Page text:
Charming Trulli of Alberobello

In the center of what would be Italy’s outback, a small valley sits in lush bounty. The native oaks and tropical plants make a sharp contrast with the barren fields and stunted trees that mark the drive into Apulia, or Italy’s boot heel. Apulia has been a region far from the chaos and politics of the rest of Italy. Almost forgotten for years, the region has changed hands between minor nobles and been conquered a few times, but little has changed over the years, especially the architecture.

Trulli: The Domed Houses
In the Murge Valley, the village of Alberobello is a historical work of art – not because of ancient buildings and fine architecture, but because the history and architecture of the building is so different than anything else you’d see in Italy. The houses are rounded cones with whitewashed walls, a design that would look comical elsewhere, but is perfectly suited for the conditions of Alberobello.

Despite its green, Murge Valley and the rest of Apulia are very used to almost drought-like conditions throughout the year, especially in the summer – despite heavy rains. The ground is comprised of thin layers of rock that split both horizontally and vertically making it much like a stacked layer of blocks. Thus when it rains, the water runs deep into the ground between stones without an opportunity to soak into the earth.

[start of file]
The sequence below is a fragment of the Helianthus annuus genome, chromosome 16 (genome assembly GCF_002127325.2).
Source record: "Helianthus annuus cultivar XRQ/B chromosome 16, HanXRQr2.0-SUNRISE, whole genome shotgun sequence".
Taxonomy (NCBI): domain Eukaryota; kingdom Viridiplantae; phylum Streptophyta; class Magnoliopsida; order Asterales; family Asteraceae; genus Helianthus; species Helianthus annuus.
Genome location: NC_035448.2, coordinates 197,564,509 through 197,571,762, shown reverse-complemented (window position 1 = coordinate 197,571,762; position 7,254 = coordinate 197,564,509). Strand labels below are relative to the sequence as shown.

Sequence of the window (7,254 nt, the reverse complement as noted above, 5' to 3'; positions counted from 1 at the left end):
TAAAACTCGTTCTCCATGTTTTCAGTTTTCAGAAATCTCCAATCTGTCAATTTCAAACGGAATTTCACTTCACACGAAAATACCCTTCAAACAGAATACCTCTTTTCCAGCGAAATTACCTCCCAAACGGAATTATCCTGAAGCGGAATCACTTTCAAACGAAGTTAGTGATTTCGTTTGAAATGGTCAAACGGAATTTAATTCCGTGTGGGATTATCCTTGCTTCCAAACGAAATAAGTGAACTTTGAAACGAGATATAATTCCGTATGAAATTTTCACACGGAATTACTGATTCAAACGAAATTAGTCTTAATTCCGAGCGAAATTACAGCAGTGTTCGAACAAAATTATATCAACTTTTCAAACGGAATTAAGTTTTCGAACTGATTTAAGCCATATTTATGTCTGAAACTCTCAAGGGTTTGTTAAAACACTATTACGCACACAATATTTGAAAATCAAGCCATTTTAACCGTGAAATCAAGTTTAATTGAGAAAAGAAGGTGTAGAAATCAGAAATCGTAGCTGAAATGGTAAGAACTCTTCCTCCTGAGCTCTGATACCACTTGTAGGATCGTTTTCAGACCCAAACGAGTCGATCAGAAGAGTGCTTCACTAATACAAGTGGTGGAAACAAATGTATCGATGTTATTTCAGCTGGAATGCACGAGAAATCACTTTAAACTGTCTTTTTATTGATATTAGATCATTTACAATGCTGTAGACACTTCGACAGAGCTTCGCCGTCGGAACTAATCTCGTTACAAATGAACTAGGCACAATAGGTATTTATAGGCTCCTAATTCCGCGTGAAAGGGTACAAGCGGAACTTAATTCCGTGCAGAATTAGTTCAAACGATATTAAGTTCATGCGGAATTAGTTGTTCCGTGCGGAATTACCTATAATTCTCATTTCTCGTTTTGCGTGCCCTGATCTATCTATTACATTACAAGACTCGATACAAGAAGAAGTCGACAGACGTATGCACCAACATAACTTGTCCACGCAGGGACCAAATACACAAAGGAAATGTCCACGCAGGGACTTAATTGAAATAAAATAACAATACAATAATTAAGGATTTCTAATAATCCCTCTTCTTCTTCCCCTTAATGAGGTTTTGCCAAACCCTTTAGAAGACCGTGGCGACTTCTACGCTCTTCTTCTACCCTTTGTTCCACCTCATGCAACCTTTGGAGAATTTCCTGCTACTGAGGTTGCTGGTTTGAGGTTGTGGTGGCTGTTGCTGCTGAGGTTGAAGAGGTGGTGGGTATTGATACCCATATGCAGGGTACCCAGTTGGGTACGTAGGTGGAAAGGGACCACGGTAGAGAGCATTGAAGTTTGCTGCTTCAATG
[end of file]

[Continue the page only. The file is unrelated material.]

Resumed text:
Hundreds of years ago, this problem was solved by digging a very deep well in the start of a community. Then, homes needed to be constructed without mortar, which requires water, or wooden scaffolding. This led to the creation of the trulli, or domed houses.

Constructing a Domed House
The same square stones that made it hard to get water in Alberobello also made it possible to build a solid home in a matter of hours. The stones are stacked to make four thick walls. On top of the walls, stones are stacked so that they angle in slightly as they reach higher. At the highest point, the roof comes together in a single peak that can be covered with a final stone. The walls are whitewashed and the trullo is complete.

Alberobello is the only town in Italy that contains large numbers of the trulli. A visit in the fall or spring will provide you with mild conditions as you walk the cobblestone streets and admire an architecture that’s literally lasted for centuries without a bit of mortar or brick.